In that one-page abstract, Randolph cut the ribbon on the completely novel but quickly controversial field of environmental medicine. Nowadays, we hardly question the ties between the environment and wellbeing. The danger of secondhand smoke, the realities of climate change and the endemic nature of respiratory maladies such as asthma are common knowledge. The issue was that Randolph’s patients lacked abnormal test results (specifically, diagnostic levels of immunoglobulin E, a blood marker that is elevated during an immune response). Whatever afflicted them were not conventional allergies, so conventional allergists resisted Randolph’s hypotheses.
Randolph was in the dark. Why was MCS only now rearing its head? He also asked another, more radical question: why did this seem to be a distinctly American phenomenon? After all, the only other mention of chemical sensitivities in medical literature was in the US neurologist George Miller Beard’s 1880 textbook A Practical Treatise on Nervous Exhaustion (Neurasthenia). Beard argued that sensitivity to foods containing alcohol or caffeine was associated with neurasthenia, a now-defunct term used to describe the exhaustion of the nervous system propagated by the US’s frenetic culture of productivity. Like Beard, Randolph saw chemical sensitivities as a disease of modernity, and conceived the origin as wear-and-tear as opposed to overload.
Randolph proposed that Americans, propelled by the post-second world war boom, had encountered synthetic chemicals more and more in their workplaces and homes, at concentrations considered acceptable for most people. Chronic exposure to these subtoxic dosages, in conjunction with genetic predispositions, strained the body and made patients vulnerable. On the back of this theory, Randolph developed a new branch of medicine and, with colleagues, founded the Society for Clinical Ecology, now known as the American Academy of Environmental Medicine.
As his professional reputation teetered, his popularity soared and patients flocked to his care. Despite this growth in interest, researchers never identified blood markers in MCS patients, and trials found that people with MCS couldn’t differentiate between triggers and placebos. By 2001, a review in the Journal of Internal Medicine found MCS virtually nonexistent outside western industrialised countries, despite the globalisation of chemical use, suggesting that the phenomenon was culturally bound.
MCS subsequently became a diagnosis of exclusion, a leftover label used after every other possibility was eliminated. The empirical uncertainty came to a head in 2021, when Quebec’s public health agency, the INSPQ, published an 840-page report that reviewed more than 4,000 articles in the scientific literature, concluding that MCS is an anxiety disorder. In medicine, psychiatric disorders are not intrinsically inferior; serious mental illness is, after all, the product of neurological dysfunction. But the MCS patients I spoke to found the language offensive and irresponsible. Reducing what they felt in their eyes, throats, lungs and guts to anxiety was not acceptable at all.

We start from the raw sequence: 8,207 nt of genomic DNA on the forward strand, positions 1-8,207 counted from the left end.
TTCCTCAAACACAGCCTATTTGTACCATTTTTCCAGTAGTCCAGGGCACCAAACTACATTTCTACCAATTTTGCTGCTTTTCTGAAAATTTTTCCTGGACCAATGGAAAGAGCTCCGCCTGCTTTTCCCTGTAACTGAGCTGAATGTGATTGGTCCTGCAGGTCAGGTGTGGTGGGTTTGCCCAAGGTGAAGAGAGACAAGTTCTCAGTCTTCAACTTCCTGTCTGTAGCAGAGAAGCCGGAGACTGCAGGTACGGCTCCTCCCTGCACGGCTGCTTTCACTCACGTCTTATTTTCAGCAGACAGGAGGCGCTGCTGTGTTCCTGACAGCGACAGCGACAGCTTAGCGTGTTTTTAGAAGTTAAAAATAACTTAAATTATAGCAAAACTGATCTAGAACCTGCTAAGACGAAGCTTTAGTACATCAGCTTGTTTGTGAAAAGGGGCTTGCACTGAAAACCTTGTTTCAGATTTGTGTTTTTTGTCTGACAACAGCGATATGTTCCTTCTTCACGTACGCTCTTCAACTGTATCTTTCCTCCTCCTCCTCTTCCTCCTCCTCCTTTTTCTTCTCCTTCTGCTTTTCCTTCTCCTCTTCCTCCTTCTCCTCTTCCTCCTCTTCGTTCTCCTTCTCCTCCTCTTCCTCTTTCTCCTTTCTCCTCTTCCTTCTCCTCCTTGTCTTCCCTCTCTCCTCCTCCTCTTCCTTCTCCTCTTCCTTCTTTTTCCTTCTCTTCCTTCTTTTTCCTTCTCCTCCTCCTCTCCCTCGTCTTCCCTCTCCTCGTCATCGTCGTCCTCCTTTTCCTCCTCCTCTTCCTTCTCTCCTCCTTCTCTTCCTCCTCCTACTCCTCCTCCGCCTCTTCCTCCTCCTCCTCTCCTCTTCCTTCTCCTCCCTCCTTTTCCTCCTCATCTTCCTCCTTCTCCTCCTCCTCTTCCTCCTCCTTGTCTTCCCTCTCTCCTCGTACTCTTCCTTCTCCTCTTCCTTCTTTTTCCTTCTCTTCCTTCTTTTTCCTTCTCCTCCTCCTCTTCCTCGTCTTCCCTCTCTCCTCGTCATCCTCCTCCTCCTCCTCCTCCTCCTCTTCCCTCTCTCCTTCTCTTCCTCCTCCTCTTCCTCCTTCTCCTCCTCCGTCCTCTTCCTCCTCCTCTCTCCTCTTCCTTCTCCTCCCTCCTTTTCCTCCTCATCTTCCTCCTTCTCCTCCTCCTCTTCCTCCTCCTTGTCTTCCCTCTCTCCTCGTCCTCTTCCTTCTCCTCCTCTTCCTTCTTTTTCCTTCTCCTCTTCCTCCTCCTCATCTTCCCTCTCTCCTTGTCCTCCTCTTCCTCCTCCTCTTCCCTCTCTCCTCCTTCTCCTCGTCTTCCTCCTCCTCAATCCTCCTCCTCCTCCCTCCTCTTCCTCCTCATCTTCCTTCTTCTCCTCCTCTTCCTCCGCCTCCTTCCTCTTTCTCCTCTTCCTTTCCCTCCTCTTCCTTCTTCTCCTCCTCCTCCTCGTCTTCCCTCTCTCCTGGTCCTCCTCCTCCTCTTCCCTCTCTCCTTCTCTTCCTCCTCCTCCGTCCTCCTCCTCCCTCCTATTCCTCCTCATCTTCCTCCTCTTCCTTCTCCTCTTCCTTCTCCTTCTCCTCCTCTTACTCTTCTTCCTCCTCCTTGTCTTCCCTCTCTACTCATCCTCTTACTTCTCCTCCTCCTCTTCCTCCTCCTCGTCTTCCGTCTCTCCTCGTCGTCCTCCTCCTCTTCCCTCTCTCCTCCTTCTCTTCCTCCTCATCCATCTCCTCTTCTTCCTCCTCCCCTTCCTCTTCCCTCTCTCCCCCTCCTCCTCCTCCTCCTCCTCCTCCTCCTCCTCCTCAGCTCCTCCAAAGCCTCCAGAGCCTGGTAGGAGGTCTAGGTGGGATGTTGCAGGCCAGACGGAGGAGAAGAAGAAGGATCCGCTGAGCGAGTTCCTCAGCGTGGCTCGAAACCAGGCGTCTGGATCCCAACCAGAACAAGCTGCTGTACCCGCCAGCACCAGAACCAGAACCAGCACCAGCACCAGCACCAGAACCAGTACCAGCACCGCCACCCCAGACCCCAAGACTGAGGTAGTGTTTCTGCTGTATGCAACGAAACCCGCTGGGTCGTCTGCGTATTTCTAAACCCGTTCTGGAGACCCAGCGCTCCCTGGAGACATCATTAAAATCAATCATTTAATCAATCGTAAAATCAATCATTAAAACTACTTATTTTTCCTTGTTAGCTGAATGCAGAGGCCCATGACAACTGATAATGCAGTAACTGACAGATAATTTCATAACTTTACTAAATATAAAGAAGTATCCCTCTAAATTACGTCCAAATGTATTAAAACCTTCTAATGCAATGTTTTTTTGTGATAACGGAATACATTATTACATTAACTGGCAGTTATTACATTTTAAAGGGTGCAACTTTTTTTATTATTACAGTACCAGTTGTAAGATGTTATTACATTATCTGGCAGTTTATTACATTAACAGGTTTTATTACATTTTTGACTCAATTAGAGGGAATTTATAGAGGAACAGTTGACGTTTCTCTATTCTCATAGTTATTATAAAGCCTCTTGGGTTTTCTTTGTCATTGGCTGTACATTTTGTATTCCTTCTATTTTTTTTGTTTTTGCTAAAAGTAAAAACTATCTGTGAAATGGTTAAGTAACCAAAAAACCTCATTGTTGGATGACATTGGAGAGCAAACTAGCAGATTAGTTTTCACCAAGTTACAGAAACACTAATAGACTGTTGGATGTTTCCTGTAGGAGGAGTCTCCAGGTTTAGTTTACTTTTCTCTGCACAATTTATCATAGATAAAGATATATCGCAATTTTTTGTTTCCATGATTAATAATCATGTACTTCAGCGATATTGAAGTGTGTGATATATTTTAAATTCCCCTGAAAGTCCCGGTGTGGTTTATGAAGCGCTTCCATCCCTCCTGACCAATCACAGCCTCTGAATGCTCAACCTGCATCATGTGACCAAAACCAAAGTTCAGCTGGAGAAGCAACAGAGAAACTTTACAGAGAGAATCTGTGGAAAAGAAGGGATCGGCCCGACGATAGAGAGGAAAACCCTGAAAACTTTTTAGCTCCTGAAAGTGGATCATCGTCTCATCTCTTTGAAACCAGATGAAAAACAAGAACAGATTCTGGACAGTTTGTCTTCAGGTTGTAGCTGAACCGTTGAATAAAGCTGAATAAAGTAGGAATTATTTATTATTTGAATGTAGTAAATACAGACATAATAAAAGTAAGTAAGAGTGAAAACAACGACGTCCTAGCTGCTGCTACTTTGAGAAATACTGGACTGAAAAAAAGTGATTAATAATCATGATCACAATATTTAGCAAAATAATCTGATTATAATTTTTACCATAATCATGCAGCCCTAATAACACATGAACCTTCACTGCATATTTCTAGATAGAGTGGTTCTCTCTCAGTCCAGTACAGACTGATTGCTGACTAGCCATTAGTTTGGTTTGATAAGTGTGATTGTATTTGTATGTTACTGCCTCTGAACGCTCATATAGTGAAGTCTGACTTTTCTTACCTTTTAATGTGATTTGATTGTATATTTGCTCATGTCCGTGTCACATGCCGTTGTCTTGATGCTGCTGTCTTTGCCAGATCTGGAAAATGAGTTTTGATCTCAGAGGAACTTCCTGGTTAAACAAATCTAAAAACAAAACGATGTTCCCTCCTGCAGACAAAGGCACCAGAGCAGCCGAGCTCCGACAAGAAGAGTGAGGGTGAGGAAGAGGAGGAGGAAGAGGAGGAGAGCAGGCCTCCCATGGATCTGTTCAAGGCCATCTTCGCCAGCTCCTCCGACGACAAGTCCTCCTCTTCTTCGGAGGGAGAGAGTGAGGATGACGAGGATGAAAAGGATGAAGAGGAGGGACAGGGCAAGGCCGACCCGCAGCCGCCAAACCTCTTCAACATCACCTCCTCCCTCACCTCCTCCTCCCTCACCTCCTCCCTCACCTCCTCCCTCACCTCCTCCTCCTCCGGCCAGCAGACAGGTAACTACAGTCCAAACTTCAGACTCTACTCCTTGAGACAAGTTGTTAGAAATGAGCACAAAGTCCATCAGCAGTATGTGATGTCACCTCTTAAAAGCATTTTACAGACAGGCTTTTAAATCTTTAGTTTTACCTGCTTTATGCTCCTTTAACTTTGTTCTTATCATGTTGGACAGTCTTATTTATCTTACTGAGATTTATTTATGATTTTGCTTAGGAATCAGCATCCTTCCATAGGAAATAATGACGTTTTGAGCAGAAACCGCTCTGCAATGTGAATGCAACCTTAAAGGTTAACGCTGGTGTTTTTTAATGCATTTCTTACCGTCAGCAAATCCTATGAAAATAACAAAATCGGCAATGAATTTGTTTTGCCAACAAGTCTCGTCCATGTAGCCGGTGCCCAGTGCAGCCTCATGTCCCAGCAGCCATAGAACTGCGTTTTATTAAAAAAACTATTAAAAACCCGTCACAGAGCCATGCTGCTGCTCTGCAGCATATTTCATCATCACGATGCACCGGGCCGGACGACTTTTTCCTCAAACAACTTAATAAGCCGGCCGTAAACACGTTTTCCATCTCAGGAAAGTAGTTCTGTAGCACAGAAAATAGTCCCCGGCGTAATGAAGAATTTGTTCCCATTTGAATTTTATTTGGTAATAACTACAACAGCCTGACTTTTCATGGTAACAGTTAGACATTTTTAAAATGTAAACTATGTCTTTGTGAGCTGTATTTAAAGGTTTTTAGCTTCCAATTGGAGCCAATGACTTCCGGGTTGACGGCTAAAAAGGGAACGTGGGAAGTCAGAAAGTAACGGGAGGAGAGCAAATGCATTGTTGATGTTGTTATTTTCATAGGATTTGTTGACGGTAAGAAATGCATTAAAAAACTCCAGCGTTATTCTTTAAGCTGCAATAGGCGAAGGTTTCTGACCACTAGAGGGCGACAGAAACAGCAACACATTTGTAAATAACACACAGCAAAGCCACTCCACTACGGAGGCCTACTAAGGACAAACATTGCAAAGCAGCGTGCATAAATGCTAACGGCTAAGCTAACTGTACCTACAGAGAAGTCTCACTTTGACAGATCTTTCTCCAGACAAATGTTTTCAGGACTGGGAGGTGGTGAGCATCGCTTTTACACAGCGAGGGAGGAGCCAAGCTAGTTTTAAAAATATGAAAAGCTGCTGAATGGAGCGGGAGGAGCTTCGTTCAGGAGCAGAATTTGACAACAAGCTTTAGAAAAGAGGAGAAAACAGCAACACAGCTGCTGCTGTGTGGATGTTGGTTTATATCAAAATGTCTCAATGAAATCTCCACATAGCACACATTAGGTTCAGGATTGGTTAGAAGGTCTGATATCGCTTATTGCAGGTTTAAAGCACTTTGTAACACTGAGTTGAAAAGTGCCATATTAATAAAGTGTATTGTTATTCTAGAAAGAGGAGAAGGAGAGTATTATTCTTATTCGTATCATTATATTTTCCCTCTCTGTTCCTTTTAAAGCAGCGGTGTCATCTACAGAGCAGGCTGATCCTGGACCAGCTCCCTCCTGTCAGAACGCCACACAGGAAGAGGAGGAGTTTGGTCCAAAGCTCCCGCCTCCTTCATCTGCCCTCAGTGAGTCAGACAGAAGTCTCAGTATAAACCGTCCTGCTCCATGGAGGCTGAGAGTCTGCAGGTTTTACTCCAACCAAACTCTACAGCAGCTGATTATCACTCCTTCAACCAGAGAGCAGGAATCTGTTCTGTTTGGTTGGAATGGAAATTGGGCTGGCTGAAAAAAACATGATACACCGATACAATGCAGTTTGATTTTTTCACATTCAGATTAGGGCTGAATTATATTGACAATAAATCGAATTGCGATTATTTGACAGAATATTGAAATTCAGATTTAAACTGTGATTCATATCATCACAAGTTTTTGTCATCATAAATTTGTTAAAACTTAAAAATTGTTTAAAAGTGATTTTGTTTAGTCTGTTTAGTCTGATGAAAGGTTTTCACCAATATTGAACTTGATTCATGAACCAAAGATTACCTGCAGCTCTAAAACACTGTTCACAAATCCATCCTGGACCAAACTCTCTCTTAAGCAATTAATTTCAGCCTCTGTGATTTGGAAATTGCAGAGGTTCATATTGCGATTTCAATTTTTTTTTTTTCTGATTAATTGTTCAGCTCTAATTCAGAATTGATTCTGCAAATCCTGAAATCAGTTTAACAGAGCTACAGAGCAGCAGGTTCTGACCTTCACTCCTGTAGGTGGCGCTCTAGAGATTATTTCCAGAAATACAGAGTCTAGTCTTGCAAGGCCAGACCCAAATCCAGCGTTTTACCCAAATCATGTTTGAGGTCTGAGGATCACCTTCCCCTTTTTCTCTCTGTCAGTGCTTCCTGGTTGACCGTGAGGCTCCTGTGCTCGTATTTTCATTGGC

As a woman I will call Judy told me: “I would tell doctors my symptoms, and then they’d run a complete blood count and tell me I looked fine, that it must be stress, so they’d shove a prescription for an antidepressant in my face and tell me to come back in a year.” In fact, because MCS is so stigmatising, such patients may never receive the level of specialised care they need. In the wake of her “treatment”, Judy was frequently bedbound from crushing fatigue, and no one took her MCS seriously. “I think a lot of doctors fail to understand that we are intelligent,” she said. “A lot of us with chemical sensitivities spend a good amount of our time researching and reading scientific articles and papers. I probably spent more of my free time reading papers than most doctors.”
Judy grew up in Texas, where she developed irritable bowel syndrome and was told by doctors that she was stressed. Her 20s were spent in Washington state where she worked as a consultant before a major health crash left her bedbound for years (again, the doctors said she was stressed). Later, after moving to Massachusetts, a new paint job at her home gave her fatigue and diarrhoea. She used to browse the local art museum every Saturday, but even fumes from the paintings irritated her symptoms. She visited every primary care doctor in her city, as well as gastroenterologists, cardiologists, neurologists, endocrinologists and even geneticists. Most of them reacted the same way: with a furrowed brow and an antidepressant prescription in hand. “Not one allopathic doctor has ever been able to help me,” Judy said.